Skills and Best Practices
Activity 2: Skills and Best Practices
Constructivist Approach to Teaching Social Studies
A constructivist approach to teaching is one that involves students actively in constructing knowledge with guidance from the teacher. In this approach, the teacher does the following:
- Determines what basic knowledge and skills are to be learned
- Determines what prior knowledge students have about the topic to be studied
- Presents the phenomena related to the topic to be studied accurately in ways that relate the phenomena to the student’s experiences
- Engages students in observing and reflecting on the phenomena presented and in communicating what they have learned about the topic
The following site makes the connection between the constructivist approach to teaching social studies and brain research.
Use of Time Lines in Social Studies
Understanding the sequence of events in social studies is critical to an understanding of cause and effect. Often teachers have students construct a time line as they proceed through the unit. Or, they may construct the time line in their classroom, using a wall or a bulletin board.
Issue analysis closes the loop in a research assignment for students. Students who are asked to research a topic should be expected to use this information for problem solving, decision making or issue analysis. If the instruction loop (gathering information, thinking about the information, and applying the information) is not completed, students will have difficulty remembering what they have researched. It may be helpful to use the following checklist to help students understand when they have reached the level of issue analysis in their thinking:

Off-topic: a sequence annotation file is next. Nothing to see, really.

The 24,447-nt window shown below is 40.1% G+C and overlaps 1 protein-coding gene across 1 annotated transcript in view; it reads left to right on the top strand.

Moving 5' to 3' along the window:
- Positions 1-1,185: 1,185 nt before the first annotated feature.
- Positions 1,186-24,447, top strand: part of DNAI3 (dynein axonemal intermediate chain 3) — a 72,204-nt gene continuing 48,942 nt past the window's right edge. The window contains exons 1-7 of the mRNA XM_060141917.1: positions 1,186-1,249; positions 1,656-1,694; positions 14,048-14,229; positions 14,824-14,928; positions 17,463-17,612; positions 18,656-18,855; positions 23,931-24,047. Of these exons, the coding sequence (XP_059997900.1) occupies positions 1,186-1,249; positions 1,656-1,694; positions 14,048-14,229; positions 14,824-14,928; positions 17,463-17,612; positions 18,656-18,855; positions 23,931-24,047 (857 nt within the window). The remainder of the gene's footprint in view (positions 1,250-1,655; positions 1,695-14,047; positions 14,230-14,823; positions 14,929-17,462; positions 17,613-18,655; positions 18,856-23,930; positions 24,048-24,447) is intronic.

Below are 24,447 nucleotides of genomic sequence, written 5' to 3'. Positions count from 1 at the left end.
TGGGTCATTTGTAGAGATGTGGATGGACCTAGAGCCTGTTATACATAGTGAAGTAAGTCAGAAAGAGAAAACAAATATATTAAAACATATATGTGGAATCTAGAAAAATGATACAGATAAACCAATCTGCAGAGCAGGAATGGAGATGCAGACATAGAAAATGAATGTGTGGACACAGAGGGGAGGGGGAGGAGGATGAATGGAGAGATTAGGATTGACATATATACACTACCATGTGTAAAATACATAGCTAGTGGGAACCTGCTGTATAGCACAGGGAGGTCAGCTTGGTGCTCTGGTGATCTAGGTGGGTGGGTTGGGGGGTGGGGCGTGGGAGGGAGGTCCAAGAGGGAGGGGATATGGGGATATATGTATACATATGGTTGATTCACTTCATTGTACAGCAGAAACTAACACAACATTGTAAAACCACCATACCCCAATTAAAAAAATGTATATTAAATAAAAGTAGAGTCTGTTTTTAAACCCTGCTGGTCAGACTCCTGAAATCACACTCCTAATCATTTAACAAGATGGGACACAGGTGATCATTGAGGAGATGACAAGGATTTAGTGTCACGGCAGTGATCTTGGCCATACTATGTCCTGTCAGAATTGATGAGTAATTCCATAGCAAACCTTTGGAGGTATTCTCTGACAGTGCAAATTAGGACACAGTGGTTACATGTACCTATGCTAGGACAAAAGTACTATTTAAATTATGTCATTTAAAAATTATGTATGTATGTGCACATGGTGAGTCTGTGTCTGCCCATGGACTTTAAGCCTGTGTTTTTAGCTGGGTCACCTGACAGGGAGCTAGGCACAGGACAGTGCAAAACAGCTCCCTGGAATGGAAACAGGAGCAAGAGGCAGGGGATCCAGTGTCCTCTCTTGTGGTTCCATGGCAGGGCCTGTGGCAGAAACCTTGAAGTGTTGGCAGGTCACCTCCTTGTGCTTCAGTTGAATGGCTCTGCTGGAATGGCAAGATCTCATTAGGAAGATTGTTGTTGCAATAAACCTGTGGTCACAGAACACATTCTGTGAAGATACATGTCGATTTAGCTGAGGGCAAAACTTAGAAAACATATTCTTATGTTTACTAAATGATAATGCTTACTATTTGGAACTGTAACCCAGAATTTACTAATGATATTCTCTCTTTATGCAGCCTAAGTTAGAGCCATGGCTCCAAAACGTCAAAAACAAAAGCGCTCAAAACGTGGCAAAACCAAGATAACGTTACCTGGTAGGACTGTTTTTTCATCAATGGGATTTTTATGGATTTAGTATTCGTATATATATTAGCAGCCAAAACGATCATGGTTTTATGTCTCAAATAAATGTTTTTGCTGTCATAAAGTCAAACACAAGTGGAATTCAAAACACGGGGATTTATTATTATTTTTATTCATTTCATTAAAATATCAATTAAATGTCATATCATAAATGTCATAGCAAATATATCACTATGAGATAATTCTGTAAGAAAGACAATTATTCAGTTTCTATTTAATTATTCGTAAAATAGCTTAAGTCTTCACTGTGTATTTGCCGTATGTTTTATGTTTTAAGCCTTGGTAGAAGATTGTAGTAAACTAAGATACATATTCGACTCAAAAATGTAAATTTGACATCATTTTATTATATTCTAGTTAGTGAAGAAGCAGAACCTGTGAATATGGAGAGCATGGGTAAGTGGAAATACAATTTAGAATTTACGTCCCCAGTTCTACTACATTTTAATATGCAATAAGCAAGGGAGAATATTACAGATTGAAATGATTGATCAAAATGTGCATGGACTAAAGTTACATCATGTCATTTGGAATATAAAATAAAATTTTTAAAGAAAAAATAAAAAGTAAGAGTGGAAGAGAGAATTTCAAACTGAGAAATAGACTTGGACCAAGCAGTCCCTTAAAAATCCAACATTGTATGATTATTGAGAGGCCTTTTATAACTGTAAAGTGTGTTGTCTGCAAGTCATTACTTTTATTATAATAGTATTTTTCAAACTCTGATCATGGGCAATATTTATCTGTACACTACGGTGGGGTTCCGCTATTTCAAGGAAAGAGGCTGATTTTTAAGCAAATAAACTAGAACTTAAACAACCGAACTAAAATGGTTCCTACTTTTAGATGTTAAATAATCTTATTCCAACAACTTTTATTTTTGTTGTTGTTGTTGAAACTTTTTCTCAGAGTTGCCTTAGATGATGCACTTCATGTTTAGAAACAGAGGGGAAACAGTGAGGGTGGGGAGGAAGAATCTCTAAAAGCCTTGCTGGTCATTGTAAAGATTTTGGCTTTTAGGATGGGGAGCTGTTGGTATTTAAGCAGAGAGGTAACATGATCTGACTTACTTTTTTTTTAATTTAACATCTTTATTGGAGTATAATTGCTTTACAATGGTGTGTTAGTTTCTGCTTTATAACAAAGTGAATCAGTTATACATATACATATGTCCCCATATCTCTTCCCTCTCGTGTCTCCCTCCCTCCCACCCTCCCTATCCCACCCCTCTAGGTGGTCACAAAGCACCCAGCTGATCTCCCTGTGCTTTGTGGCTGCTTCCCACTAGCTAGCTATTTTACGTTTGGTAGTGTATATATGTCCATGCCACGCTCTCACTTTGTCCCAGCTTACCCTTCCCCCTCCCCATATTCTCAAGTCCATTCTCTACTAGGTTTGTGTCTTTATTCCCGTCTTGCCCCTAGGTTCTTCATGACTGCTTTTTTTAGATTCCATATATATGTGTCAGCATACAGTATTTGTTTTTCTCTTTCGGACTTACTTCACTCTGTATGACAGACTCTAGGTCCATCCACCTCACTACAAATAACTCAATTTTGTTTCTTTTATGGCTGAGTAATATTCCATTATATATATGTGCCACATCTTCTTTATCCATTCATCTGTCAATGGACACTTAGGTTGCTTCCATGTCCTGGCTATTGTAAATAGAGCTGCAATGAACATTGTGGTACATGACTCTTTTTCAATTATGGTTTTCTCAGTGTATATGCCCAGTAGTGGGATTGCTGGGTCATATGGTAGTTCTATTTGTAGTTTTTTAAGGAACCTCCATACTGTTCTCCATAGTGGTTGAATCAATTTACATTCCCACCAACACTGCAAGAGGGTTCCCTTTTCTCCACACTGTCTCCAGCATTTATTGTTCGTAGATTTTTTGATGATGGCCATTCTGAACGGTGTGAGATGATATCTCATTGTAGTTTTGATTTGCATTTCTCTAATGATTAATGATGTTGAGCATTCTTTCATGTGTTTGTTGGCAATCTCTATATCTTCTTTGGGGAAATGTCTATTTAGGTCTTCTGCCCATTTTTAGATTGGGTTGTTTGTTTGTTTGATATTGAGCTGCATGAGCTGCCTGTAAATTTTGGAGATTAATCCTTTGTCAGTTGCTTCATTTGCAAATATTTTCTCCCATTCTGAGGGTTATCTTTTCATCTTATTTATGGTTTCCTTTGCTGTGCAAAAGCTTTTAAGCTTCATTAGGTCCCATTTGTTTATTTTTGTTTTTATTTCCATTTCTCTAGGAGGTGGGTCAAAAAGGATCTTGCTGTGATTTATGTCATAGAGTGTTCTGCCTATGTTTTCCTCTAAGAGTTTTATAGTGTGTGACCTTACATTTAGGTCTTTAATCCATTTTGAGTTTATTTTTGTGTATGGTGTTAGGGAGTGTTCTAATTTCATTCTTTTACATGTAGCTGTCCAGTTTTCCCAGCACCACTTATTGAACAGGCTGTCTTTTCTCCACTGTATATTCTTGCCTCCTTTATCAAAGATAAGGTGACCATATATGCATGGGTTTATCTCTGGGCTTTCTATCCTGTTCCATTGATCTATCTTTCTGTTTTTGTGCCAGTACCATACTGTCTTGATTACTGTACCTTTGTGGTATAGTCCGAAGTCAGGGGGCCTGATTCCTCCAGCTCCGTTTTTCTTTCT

- Topic selected has controversial components
- Questions or points of view of the topic are clear
- Bibliography is complete and properly formatted
- Background information is summarized
- Each source is examined for bias and audience.
- Areas of conflict, compromise, or agreement are identified
- Positions and solutions are evaluated (including motives of groups or individuals, feasibility and practicality, impact on policies, and consequences)
Activity 1: Formative Assessment
Here is a newspaper headline:
1. Describe the key principles and structure of the new government of Bulgonia.
2. Japan has a national education system where the national government defines what is to be taught in all of Japan’s public schools. Explain why, based on the U.S. Constitution, the United States does not have such a national education system.
Skills and Best Practices
Activity 1: Skills and Best Practices
Three Types of Learning
Help students take stock of what they know and do not know. Help them to be conscious of how they fill in their knowledge gaps and to evaluate their own learning. The Taking Stock Table and KWL Charts are ways of organizing information and encouraging student thinking. Since this module requires students to gather information for problem solving and decision making, it may be useful to review the stages of thinking with students. As this site points out, students need to be encouraged to engage in various levels of thinking:
There is more than one type of learning. A committee of colleges, led by Benjamin Bloom, identified three domains of educational activities. The three domains are cognitive, affective, and psychomotor. Since the work was produced by higher education, the words tend to be a little bigger than we are used to. Domains can be thought of as categories.
Cognitive is for mental skills (Knowledge), affective is for growth in feelings or emotional areas (Attitude), while psychomotor is for manual or physical skills (Skills). Trainers often refer to these as KAS, SKA, or KSA (Knowledge, Attitude, and Skills). This taxonomy of learning behaviors can be thought of as “the goals of the training process.” That is, after the training session, the learner should have acquired these new sills, knowledge, or attitudes.
Promoting Higher-Order Thinking Skills
Make the classroom be a “thoughtful one.” Such a classroom emphasizes higher-order thinking skills. Teachers committed to this best practice do the following:
- Promote study of a small number of topics in depth as opposed to superficial coverage of many topics
- Make certain that lessons are planned and taught with coherence and with a close tie to one other